Kerry frequently reiterates in public statements that the Islamic State (IS) cannot be defeated as long as long as Assad remains in power. The memo echoes his argument, asserting: “The prospects for rolling back Daesh’s hold on territory are bleak without the Sunni Arabs, who the regime continues to bomb and starve.”
The Nusra question
The memo presents missile strikes as a way of responding to Assad’s “egregious violations of the ceasefire”. The idea that Assad is responsible for the breakdown of the ceasefire, which ignores the well-documented fact that many of the groups that Kerry calls the “legitimate opposition” openly sided with al-Nusra Front in deliberately and massively breaking the ceasefire, is also part of the Kerry State Department public posture. The memo never even mentions the problem of al-Nusra Front and the risk that the use of US force to change the military balance between the opposition and the regime would risk an ultimate victory by the jihadists.
One point in memo sounds very much like an argument intended to be leaked to the media in order to dramatise the case for war against the Assad regime. “None of us see or has seen merit in a large-scale US invasion of Syria or the sudden collapse of existing Syrian institutions,” it says. Since no one in the administration is advocating a “large-scale US invasion” or the “sudden collapse” of the Syrian state, that sentence was clearly calculated to influence public opinion rather than to convince anyone in the State Department of the need for the use of force.
Kerry made no effort to hide his pleasure with the “Dissent Memo”, telling a reporter on 20 June that the memo was “good” and that he intended to meet with its authors. His spokesman John Kirby said he would not characterise Kerry’s comments as “indicative of a full-throated endorsement of his views” in the memo – an obvious hint that it was consistent with Kerry’s views.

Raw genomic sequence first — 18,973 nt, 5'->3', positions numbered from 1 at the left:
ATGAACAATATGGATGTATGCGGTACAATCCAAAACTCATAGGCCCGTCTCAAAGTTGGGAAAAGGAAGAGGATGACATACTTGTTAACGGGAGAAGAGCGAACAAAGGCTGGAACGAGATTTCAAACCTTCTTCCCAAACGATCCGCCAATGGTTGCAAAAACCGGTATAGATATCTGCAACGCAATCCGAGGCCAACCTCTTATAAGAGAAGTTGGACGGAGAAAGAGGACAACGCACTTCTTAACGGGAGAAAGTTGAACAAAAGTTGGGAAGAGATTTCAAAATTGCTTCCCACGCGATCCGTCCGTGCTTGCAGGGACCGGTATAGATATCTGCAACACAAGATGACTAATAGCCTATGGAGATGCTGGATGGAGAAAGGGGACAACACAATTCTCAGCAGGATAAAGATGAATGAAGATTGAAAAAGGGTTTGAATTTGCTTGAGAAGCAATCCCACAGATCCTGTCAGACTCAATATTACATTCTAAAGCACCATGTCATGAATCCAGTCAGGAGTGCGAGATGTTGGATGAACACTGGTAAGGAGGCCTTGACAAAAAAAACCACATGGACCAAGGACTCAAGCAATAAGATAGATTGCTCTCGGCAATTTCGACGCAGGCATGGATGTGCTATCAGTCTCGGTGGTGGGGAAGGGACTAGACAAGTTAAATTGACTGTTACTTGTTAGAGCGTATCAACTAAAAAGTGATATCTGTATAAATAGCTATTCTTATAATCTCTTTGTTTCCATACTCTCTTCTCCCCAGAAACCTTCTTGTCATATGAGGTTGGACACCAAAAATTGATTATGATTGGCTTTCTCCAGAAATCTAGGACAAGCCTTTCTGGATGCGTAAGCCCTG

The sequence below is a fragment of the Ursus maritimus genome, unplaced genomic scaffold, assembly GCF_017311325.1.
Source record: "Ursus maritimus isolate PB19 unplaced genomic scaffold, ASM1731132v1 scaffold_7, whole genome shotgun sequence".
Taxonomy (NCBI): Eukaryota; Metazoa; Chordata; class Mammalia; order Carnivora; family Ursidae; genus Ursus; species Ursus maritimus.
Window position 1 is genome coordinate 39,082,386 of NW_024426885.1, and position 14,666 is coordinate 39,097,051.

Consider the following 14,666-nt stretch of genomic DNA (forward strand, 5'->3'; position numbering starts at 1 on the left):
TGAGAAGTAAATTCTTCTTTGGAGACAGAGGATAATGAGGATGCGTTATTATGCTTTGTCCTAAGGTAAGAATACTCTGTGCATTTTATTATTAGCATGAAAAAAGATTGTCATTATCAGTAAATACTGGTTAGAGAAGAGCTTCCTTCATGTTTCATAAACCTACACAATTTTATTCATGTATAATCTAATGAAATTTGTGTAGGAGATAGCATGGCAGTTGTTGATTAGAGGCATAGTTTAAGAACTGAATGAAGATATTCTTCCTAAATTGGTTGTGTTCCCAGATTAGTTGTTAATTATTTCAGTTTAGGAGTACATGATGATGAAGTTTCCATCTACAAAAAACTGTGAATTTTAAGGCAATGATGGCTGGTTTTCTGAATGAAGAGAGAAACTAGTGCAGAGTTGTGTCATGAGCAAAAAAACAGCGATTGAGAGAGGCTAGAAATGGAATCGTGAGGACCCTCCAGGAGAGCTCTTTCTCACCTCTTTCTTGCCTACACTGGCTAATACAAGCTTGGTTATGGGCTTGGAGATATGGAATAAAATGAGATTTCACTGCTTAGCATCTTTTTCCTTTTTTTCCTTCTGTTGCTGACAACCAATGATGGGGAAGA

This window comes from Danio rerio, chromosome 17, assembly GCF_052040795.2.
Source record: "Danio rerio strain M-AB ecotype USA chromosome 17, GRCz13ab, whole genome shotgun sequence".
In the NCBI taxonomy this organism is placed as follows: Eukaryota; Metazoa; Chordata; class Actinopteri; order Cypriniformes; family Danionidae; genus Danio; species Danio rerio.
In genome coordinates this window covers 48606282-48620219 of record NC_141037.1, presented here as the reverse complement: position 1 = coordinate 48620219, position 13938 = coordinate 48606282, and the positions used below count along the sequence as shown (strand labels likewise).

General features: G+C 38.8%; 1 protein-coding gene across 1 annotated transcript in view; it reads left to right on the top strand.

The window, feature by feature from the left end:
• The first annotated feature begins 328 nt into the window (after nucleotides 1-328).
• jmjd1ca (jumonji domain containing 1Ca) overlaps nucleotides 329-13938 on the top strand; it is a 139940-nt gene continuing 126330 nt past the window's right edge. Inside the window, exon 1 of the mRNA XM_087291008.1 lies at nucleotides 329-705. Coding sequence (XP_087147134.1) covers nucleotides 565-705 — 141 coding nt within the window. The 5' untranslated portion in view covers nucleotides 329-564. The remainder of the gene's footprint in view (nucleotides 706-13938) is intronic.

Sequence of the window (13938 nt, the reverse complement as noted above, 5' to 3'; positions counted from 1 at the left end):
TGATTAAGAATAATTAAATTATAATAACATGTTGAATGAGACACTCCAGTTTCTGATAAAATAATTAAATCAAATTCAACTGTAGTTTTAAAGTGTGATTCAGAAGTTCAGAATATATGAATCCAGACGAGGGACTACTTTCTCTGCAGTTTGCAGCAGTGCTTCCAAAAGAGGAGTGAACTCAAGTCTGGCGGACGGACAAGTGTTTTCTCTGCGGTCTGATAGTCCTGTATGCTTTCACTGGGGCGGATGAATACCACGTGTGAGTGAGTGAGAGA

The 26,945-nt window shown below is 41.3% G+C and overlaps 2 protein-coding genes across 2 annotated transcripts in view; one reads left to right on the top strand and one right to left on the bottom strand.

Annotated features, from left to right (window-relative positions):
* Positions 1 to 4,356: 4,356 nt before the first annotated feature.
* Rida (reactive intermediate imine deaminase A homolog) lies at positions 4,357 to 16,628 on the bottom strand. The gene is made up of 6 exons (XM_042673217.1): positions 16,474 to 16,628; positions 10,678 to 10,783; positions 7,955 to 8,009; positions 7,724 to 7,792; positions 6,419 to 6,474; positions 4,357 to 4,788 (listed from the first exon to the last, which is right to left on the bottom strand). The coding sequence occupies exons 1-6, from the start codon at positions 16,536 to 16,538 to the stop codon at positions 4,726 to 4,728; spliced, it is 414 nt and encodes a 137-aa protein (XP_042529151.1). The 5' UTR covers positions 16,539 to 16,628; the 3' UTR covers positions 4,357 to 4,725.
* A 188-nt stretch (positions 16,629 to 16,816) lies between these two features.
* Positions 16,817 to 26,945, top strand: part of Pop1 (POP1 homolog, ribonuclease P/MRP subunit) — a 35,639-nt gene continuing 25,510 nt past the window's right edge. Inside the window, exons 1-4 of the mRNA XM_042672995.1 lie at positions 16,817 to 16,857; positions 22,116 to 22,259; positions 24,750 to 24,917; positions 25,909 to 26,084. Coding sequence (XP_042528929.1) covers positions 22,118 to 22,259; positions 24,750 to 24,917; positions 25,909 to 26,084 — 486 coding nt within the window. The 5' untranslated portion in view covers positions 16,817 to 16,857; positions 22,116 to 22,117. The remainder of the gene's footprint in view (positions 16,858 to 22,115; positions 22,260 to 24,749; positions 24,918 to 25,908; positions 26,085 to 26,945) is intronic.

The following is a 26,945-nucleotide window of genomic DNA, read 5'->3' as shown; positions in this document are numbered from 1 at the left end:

Kirby went on to say that State Department is “discussing other alternatives, other options, mindful...that the current approach is, without question, struggling.” After Kerry’s meeting with 10 members of the group on 21 June, Kirby refused to say whether Kerry agreed with the signatories, citing the need “to respect the confidentiality” of the “dissent channel” process.
Clinton group backs memo
The leak of the memo coincided with the advocacy of the same military option by a Washington think tank with ties to Hillary Clinton. On 16 June, the very day the New York Times published the story of the leaked memo by State Department officials, the Center for New American Security (CNAS) released a report on a study group on defeating the Islamic State that called for a US policy to “threaten and execute limited strikes against the Assad regime”, to signal to Assad as well Russia and Iran that it is “willing to get more engaged”. The same report called for dispatching “several thousand” US troops to Syria.
The study group was co-chaired by CNAS co-founder Michele Flournoy, formerly third-ranked Defense Department official, although the report was written by lower-level CNAS staff members. Since leaving the Obama administration in 2009, Flournoy has been critical of its defence policy and is now regarded as the most likely choice for defence secretary in a Hillary Clinton administration.
Clinton is clearly sympathetic to the military option the leaked memo. The timing of the appearance of both documents immediately after Clinton had clinched the nomination suggests that the bureaucratic figures behind the push for a new war in Syria are seeking to take advantage of the Clinton presidential run to build public support for that option.